Speaking just before the service, one of the Changing Attitude trustees said there had been heavy pressure from conservative Evangelicals in London diocese to try to stop the service, or at least to move it from church premises.
"They lobbied the Bishop of London, but we have been careful with the ground rules. Bishop Robinson is not here with his cope and mitre, and I think it is very interesting there are no protesters."
About 400 people attended the service, most in support of Changing Attitude, which works "for gay and lesbian affirmation within the Anglican Church", but some came simply to hear Bishop Robinson.
Bishop Robinson processed up the aisle with other clergy, but took no part until the service was finished. Dressed informally in a suit with purple shirt and clerical collar, he spoke for an hour, including time for questions.
"I am not here to talk about a social agenda, as many fear, nor to grind an axe, but to witness to the good things of God." He shared "snapshots" from his life - how his marriage had failed and how he had publicly admitted he was gay - as well as from when he first felt God had called him to the epsicopate.
He spoke openly about the reaction to his election as bishop, first in the diocese and then when the General Convention ratified it. He said the death threats, hate mail, and media attention had been particularly hard for his two daughters, one of whom had just become a mother, and he had continually sought solace in scripture.
"At the General Convention there are normally a few reporters bored to tears. The year I was elected, there were 375."
He spoke of "the humiliation in the UK of Jeffrey John", now Dean of St Albans, over his selection and then withdrawal as Bishop of Reading. "I got an amazing email from him, that after what he had been through he would have been very disappointed if I stood down." He added that he had met Dr John for the first time at a Changing Attitude reception on the previous evening.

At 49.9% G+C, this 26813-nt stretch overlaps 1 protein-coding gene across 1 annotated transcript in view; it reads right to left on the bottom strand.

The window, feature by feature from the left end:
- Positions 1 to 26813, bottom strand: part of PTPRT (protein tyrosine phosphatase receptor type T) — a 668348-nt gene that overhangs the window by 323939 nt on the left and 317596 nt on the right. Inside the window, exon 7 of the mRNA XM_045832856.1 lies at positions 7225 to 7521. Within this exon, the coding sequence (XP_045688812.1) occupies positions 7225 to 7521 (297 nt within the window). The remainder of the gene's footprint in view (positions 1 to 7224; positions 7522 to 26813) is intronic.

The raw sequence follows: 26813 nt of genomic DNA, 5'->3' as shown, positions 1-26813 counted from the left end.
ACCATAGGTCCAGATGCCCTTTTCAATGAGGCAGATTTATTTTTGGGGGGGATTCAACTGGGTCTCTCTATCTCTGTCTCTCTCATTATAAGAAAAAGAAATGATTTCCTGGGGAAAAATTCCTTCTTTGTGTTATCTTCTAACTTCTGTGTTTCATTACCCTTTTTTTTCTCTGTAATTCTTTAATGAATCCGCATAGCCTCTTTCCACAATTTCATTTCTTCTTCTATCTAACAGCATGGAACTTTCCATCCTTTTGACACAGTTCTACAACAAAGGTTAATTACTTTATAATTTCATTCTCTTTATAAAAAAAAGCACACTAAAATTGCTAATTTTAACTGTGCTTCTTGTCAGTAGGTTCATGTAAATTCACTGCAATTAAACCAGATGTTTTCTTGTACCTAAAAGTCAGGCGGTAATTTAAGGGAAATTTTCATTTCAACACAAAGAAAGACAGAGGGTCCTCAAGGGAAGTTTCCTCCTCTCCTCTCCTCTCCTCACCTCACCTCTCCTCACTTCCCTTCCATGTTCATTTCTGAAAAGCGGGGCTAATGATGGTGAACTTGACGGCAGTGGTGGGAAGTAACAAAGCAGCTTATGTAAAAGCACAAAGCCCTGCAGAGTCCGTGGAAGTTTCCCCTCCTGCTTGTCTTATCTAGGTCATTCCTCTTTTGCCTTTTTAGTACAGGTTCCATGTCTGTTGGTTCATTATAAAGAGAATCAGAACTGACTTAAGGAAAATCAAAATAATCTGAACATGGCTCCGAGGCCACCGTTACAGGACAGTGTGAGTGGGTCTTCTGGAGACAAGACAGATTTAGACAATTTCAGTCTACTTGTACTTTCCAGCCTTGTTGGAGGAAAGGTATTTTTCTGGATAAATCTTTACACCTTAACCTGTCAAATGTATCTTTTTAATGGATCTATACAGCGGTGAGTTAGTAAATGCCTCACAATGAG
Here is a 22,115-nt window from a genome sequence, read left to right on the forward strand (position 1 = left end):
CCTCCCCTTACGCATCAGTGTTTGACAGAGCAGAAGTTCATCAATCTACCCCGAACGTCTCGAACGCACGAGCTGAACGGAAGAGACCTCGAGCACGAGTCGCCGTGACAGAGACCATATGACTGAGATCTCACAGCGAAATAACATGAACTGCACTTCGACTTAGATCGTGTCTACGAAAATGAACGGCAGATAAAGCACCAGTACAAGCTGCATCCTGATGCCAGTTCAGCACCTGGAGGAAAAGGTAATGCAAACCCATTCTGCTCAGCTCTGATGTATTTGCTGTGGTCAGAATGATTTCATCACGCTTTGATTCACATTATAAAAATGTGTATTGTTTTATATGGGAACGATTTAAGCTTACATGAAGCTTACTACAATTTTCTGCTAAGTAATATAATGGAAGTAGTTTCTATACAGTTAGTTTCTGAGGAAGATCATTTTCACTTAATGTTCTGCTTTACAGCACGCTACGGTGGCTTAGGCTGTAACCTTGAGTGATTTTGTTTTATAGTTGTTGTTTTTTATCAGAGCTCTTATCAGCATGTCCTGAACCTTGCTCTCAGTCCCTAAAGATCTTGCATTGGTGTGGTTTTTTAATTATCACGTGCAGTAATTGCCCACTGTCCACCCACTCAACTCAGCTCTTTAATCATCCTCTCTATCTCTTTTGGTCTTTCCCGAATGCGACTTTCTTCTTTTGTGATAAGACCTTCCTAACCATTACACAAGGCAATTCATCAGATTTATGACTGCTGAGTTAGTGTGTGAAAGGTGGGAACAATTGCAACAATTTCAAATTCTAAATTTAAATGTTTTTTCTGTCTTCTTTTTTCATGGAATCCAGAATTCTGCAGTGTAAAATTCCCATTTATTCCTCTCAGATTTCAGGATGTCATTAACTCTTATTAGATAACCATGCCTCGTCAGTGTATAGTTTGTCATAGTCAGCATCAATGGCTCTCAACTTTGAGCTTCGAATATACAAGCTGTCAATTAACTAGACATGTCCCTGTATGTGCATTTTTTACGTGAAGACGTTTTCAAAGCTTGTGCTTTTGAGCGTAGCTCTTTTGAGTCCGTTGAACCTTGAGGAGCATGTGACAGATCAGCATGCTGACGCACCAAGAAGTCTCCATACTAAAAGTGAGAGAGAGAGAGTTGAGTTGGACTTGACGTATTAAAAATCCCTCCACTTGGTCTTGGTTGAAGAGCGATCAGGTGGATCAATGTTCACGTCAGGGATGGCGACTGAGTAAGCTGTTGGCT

He finished by advising Changing Attitude members not to get caught up beyond everything else with the issue of sexuality. "Work on your own stuff. Coming out is just the beginning. Offer your gifts to the Church, not just your sexuality. Do not talk about homosexuality and Gene Robinson, but talk about God. You must have other issues, including not forgetting the poor."
May Robinson's "taketh away" come soon.
What aload of crap.
In the eyes of God he never has had it. It is illegitimate...and he is a non-office holder. He may be occupying the office on Earth, but it is not so in Heaven.
Well, if he views himself as a "window" of sorts, no doubt ( and with apologies to Alfred Hitchcock, it's a "rear window."
In my best Simpson's fat comic book guy voice:
WORST - EPISCOPO - EVER!
What a selfish asshole.
<< What aload of crap. >>
Wouldn't that be a a come-on to a sodomist?
Divorced people may never be married in my [Singapore] home Anglican Cathedral. There are no exceptions.
In Robinson's, dissolute liberines who desert and divorce their wives and abandon their children and enter into and maintain depraved relationships with other sodomists may become what are called "bishops." And then grant themselves licence to talk down to those who, as do the Most Reverend Doctor Peter J Akinola DD Archbishop, Metropolitan and Primate of All Nigeria and my Bishop and every other throughout Asia and in every corner of the so-called "third world," call the abomination to which Robinson has succumbed, the depravity in which he elects to "live" and the degeneracy into which he is inevitable spiralling, by their names.
""I can't be unmade a bishop," he said."
What a silly man; of course he can. Worse, a council, if Anglicanism has such a thing, could proclaim him ANATHEMA!
TITLE IV ECCLESIASTICAL DISCIPLINE
CANON 1: Of Offenses for Which Bishops, Priests, or Deacons May Be Presented and Tried, and Of Inhibitions
Sec. 1. A Bishop, Priest, or Deacon of this Church shall be liable to Presentment and Trial for the following offenses, viz.:
(c) Holding and teaching publicly or privately, and advisedly, any doctrine contrary to that held by this Church.
(d) Violation of the Rubrics of the Book of Common Prayer.
(e) Violation of the Constitution or Canons of the General Convention.
(f) Violation of the Constitution or Canons of the Diocese in which the person is canonically resident.
(g) Violation of the Constitution or Canons of a Diocese of this Church wherein the person may have been located temporarily.
(h) Any act which involves a violation of Ordination vows.